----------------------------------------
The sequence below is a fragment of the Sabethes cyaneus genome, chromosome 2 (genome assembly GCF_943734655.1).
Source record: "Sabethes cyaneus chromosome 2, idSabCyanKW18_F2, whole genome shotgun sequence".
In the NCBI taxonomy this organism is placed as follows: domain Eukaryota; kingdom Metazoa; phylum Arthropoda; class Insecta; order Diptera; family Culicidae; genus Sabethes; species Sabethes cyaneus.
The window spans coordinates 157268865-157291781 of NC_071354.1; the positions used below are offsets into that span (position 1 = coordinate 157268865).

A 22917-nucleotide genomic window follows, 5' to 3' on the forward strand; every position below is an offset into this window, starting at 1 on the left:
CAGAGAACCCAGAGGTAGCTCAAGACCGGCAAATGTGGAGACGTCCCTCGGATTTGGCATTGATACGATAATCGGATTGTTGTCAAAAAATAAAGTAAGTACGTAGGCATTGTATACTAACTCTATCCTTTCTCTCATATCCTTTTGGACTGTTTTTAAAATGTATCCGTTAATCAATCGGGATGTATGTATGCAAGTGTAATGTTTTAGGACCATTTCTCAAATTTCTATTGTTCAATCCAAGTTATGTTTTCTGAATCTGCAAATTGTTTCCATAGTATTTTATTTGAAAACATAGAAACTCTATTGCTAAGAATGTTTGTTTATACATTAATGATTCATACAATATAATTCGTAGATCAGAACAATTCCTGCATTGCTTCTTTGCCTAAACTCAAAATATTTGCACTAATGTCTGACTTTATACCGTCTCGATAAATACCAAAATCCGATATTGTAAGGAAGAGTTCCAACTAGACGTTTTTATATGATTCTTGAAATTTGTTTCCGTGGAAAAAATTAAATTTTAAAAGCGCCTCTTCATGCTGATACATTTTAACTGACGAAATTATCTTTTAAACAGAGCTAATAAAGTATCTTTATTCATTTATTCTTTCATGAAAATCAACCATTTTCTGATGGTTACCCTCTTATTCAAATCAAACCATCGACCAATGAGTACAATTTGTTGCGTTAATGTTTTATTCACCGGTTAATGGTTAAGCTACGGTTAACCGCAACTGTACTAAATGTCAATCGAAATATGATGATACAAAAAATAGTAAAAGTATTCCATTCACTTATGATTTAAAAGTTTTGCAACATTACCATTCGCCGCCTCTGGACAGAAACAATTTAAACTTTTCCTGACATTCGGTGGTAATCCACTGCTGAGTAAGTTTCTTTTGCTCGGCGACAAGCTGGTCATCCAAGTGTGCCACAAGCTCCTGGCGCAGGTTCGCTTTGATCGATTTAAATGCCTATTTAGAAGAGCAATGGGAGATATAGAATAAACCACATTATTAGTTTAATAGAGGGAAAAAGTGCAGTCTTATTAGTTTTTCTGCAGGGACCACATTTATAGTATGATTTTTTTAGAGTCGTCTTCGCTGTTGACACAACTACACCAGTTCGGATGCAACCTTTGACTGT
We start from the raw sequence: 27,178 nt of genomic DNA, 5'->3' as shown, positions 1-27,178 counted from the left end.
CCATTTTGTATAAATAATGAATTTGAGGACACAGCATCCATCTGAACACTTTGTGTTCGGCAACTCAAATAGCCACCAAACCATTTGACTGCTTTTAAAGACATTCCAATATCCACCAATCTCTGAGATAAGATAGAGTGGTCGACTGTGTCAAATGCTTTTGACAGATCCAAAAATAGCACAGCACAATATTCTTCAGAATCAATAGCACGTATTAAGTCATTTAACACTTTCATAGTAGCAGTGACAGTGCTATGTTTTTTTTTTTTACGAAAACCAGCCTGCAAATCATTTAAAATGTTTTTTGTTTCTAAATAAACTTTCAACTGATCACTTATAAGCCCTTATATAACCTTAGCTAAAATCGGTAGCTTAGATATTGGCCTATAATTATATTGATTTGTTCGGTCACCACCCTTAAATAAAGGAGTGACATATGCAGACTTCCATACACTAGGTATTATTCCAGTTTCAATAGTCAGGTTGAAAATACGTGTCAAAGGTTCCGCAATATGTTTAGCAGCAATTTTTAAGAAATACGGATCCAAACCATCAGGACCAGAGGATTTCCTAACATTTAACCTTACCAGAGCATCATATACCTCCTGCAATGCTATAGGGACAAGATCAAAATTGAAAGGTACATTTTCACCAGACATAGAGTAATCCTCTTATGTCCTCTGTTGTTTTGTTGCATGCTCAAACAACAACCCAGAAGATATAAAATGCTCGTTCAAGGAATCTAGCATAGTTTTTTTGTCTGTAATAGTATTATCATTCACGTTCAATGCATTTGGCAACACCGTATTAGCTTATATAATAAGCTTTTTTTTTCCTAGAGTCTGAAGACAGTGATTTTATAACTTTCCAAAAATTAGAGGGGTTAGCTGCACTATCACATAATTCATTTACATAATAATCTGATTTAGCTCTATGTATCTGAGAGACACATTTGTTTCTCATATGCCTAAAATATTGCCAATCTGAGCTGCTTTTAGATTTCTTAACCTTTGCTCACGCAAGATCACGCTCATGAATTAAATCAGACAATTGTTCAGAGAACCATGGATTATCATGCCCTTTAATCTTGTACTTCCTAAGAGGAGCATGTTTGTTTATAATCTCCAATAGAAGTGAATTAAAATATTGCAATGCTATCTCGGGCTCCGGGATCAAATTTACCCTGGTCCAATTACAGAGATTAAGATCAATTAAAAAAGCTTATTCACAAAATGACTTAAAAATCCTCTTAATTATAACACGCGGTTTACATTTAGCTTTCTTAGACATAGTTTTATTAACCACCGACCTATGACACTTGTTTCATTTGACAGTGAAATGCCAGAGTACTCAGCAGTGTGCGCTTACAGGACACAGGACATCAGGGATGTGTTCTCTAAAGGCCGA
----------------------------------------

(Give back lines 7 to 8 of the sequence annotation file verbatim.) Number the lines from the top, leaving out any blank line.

We start from the raw sequence: 27,178 nt of genomic DNA, 5'->3' as shown, positions 1-27,178 counted from the left end.
CCATTTTGTATAAATAATGAATTTGAGGACACAGCATCCATCTGAACACTTTGTGTTCGGCAACTCAAATAGCCACCAAACCATTTGACTGCTTTTAAAGACATTCCAATATCCACCAATCTCTGAGATAAGATAGAGTGGTCGACTGTGTCAAATGCTTTTGACAGATCCAAAAATAGCACAGCACAATATTCTTCAGAATCAATAGCACGTATTAAGTCATTTAACACTTTCATAGTAGCAGTGACAGTGCTATGTTTTTTTTTTTTACGAAAACCAGCCTGCAAATCATTTAAAATGTTTTTTGTTTCTAAATAAACTTTCAACTGATCACTTATAAGCCCTTATATAACCTTAGCTAAAATCGGTAGCTTAGATATTGGCCTATAATTATATTGATTTGTTCGGTCACCACCCTTAAATAAAGGAGTGACATATGCAGACTTCCATACACTAGGTATTATTCCAGTTTCAATAGTCAGGTTGAAAATACGTGTCAAAGGTTCCGCAATATGTTTAGCAGCAATTTTTAAGAAATACGGATCCAAACCATCAGGACCAGAGGATTTCCTAACATTTAACCTTACCAGAGCATCATATACCTCCTGCAATGCTATAGGGACAAGATCAAAATTGAAAGGTACATTTTCACCAGACATAGAGTAATCCTCTTATGTCCTCTGTTGTTTTGTTGCATGCTCAAACAACAACCCAGAAGATATAAAATGCTCGTTCAAGGAATCTAGCATAGTTTTTTTGTCTGTAATAGTATTATCATTCACGTTCAATGCATTTGGCAACACCGTATTAGCTTATATAATAAGCTTTTTTTTTCCTAGAGTCTGAAGACAGTGATTTTATAACTTTCCAAAAATTAGAGGGGTTAGCTGCACTATCACATAATTCATTTACATAATAATCTGATTTAGCTCTATGTATCTGAGAGACACATTTGTTTCTCATATGCCTAAAATATTGCCAATCTGAGCTGCTTTTAGATTTCTTAACCTTTGCTCACGCAAGATCACGCTCATGAATTAAATCAGACAATTGTTCAGAGAACCATGGATTATCATGCCCTTTAATCTTGTACTTCCTAAGAGGAGCATGTTTGTTTATAATCTCCAATAGAAGTGAATTAAAATATTGCAATGCTATCTCGGGCTCCGGGATCAAATTTACCCTGGTCCAATTACAGAGATTAAGATCAATTAAAAAAGCTTATTCACAAAATGACTTAAAAATCCTCTTAATTATAACACGCGGTTTACATTTAGCTTTCTTAGACATAGTTTTATTAACCACCGACCTATGACACTTGTTTCATTTGACAGTGAAATGCCAGAGTACTCAGCAGTGTGCGCTTACAGGACACAGGACATCAGGGATGTGTTCTCTAAAGGCCGA